Recently there was joy here in Europe when three neonicotinoid insecticides (neonics) were banned. The ban covers clothianidin, imidacloprid and thiamethoxam.
Is the ban right? I think so, as you can see under my ‘neonicotinoid’ tag. Not everybody agrees.
A few months before the ban was finalised, the UK’s Food and Environment Research Agency (FERA) reported its research into neonics and a common wild pollinator. That insect is the buff-tailed bumblebee (Bombus terrestris). Here’s the FERA report about neonics and B. terrestris.
That FERA report’s quite long isn’t it? For a summary and comment, you could look at what Alistair Driver at the Farmers Guardian told us about that bumblebee study, saying that it could mean that neonics weren’t a serious threat to bees. If you scroll through Mr Driver’s article you’ll see how he reported that some people disagreed.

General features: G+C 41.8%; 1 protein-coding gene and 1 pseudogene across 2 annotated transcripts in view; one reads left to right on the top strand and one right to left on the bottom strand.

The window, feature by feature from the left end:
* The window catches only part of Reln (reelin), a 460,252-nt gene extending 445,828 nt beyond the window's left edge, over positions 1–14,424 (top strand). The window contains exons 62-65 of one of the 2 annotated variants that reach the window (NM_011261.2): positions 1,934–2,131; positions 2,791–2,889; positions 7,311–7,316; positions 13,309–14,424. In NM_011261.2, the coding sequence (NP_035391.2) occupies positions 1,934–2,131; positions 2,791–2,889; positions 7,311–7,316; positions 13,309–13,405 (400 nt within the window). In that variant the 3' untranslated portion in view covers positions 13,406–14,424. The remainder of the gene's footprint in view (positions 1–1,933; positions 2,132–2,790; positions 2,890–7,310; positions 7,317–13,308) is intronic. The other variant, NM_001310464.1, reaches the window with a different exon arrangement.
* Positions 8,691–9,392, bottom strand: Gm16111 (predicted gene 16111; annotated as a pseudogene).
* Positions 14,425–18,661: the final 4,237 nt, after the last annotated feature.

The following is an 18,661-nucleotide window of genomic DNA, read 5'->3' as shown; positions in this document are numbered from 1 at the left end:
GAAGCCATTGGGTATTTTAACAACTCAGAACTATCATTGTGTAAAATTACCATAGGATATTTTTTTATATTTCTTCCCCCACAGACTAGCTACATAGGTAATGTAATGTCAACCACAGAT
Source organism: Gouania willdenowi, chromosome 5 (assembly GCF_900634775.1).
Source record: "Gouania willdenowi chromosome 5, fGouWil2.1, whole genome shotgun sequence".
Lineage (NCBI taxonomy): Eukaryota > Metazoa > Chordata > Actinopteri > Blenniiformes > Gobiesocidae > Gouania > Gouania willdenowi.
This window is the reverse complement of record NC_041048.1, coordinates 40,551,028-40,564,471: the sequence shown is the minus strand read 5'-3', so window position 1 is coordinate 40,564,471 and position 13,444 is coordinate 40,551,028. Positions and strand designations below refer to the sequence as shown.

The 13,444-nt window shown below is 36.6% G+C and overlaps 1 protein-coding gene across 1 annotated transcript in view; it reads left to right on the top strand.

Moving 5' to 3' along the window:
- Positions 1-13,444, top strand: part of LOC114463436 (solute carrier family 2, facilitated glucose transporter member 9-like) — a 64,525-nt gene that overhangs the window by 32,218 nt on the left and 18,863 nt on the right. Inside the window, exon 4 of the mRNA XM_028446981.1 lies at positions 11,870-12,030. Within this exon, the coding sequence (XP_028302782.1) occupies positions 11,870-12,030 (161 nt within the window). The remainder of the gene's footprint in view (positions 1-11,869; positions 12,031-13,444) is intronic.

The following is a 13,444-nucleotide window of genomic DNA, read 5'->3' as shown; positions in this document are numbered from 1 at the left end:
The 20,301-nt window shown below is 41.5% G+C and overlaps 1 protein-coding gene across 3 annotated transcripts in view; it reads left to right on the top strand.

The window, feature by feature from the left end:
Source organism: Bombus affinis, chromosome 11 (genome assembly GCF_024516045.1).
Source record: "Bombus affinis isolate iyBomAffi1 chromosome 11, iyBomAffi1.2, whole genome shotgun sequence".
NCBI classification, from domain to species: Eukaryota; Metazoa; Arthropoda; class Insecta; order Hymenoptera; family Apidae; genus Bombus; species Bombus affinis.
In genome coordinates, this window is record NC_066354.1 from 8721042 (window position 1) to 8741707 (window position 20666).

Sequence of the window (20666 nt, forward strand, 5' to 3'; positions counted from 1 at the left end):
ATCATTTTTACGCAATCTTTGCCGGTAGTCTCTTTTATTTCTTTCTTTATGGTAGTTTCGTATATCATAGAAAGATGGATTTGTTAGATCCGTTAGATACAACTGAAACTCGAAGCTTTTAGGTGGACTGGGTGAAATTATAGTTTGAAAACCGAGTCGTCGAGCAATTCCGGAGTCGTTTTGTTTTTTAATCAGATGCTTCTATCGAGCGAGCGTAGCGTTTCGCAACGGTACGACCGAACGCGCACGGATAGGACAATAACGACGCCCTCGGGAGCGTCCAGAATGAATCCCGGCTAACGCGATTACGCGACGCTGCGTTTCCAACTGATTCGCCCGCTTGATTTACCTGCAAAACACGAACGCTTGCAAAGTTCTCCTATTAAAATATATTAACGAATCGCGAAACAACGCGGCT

This week the European Food Safety Authority (EFSA) said that it stands by the recent decision to ban three neonics.
FERA is part of the Department for Environment Food and Rural Affairs (DEFRA). It’s well respected but EFSA says that this particular piece of FERA science is weak. Here’s the critique from EFSA. It agrees with critique from the Science Media Centre.
Campaign groups such as Save Our Bees won on neonics in Europe, at least for the next two years. Then the ban will expire. If people stop paying attention, bees will expire too and crops won’t get pollinated.